(NaturalNews) Think about your daily routine. From the minute you wake up in the morning, to the moment you get back into bed at the end of the day, you generally take on a wide number of different personalities. The way you conduct yourself with your family would not be the same way in which you conduct yourself with your friends, which is definitely not the way you conduct yourself at work. Surely, if you spot a courageous fool walking around with a foul mouth at work, spewing hate and inappropriate language left and right, you would learn to avoid him. You shift your normal personality to best fit your environment, as a result creating a whole new one.
At the end of the day, when we settle back into bed, we once again become the person that we truly know we are. Our abilities to transcend through different personalities is fascinating, but what's more fascinating is that we are constantly aware of who we truly are. There is a statistically small group of people in the world that suffers from a personality disorder that takes away from their given ability to differentiate their personalities. This is known as dissociative personality disorder or better known as multiple personality disorder (MPD).
MPD had only been inducted into the DSM-III in 1980, having been most often misdiagnosed as schizophrenia before. The correct definition is when "a system of thought can be split off from the primary personality, congealing over time as a secondary personality that is unconscious, but which can be accessed by hypnosis."
The majority of cases of MPD are developed in patients who have suffered a variety of traumatic events during childhood. These events can be abuse (physical, sexual, psychological), suicide, death(s) in the family, etc. One study found that 93% of 53 personalities discovered in 12 cases were the result of a traumatic experience during childhood (Bliss, 1984). What is even more amazing is that a large percent of the people who were suffering from these disorders didn't even realize it.
Their symptoms were simply discomforts during their every day lives such as bouts of depression, sleepwalking, inability to keep relationships, fits of rage, etc. Through the induced state of hypnosis, doctors were able to coax out the different personalities that laid dormant, trapped in the shell of one particular body.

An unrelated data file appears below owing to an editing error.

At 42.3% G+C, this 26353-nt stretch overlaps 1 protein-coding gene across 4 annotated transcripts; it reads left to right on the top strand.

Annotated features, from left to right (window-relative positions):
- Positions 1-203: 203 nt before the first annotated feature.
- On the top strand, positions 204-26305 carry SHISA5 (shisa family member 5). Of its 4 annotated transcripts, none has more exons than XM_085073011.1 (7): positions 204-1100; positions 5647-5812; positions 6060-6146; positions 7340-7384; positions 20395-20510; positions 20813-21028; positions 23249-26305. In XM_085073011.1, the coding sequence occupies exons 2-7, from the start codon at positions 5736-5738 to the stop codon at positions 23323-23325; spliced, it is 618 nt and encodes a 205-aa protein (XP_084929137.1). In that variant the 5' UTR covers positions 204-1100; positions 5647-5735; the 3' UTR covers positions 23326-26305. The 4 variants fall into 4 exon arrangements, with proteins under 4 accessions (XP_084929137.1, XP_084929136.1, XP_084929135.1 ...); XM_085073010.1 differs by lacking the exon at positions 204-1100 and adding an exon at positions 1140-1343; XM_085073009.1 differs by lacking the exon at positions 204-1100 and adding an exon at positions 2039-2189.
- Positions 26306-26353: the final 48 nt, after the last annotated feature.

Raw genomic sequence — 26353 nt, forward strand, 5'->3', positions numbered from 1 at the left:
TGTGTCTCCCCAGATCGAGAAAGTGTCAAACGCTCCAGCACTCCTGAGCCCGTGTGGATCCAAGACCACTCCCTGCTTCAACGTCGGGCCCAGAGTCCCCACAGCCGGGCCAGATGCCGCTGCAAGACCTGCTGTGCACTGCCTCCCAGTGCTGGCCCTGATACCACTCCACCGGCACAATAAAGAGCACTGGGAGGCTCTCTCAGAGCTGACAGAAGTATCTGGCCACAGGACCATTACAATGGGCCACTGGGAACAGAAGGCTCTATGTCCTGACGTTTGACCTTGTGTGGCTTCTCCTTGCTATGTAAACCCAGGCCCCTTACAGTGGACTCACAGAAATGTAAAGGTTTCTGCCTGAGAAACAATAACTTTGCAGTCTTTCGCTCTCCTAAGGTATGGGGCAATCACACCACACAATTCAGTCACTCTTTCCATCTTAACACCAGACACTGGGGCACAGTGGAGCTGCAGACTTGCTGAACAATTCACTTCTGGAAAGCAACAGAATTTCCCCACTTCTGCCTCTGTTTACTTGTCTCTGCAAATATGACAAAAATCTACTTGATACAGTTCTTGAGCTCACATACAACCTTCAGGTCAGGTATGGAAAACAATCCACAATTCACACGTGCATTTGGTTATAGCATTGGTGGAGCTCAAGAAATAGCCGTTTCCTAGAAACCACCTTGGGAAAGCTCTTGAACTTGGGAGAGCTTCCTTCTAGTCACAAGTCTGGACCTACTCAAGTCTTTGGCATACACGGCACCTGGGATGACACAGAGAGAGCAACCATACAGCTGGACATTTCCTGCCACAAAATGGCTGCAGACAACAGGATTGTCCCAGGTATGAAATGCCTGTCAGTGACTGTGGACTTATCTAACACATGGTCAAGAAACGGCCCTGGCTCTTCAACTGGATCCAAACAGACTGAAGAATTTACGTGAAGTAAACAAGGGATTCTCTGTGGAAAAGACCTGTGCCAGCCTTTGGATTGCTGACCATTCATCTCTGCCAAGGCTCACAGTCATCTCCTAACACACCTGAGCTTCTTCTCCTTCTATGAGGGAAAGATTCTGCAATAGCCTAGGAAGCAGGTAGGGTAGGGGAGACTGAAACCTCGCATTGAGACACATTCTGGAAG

An article published in Psychology: Theory, Research & Practice brought together many different studies that were done on the subject of MPD. It made references to 3 particular cases of MPD involving three different women. All three women have suffered some sort of abuse, whether self-imposed or external. Between the three of them, there had been a whopping 21 different personalities.
They described a variety of different symptoms such as hearing voices (both internal and external), amnesia, lucid dreams, and erratic behavior. When placed in a hypnotic trance, the personalities surfaced and explained their stories to the psychiatric staff. The personalities ranged from young children, to old women, to even alien bodies that could only be set free if the host had passed away. Each personality even came with their own set of fears, possibly explaining their origin in association to that particular emotion.
With the help of hypnotherapy, researchers were able to find the root of the problem and discomfort that plagued these women's lives. Not only has hypnotherapy been proven to change lives from the inside out, but it has also helped aid diagnosis of disorders, such as MPD, many of which would have been otherwise misdiagnosed and drugged without seeing any effective results. Hypnotherapy can help reveal inner most thoughts that you yourself may never have even known you had.
Price, R. (1987, September). Dissociative disorders of the self: A continuum extending into multiple personality. Psychotherapy: Theory, Research, Practice, Training, 24(3), 387-391. Retrieved January 17, 2009, doi: 10.1037/h0085730
About the author
Steve G. Jones, Ed.S. has been practicing hypnotherapy since the 1980s. He is the author of 22 books on Hypnotherapy. Steve is a member of the National Guild of Hypnotists, American Board of Hypnotherapy, president of the American Alliance of Hypnotists, on the board of directors of the Los Angeles chapter of the American Lung Association, and director of the Steve G. Jones School of Clinical Hypnotherapy. Steve G. Jones, Ed.S. is a board certified Clinical Hypnotherapist. He has a bachelor's degree in psychology from the University of Florida (1994), a master's degree in education from Armstrong Atlantic State University (2007), and is currently working on a doctorate in education, Ed.D., at Georgia Southern University. Learn more at: http://www.betterlivingwithhypnosis.com/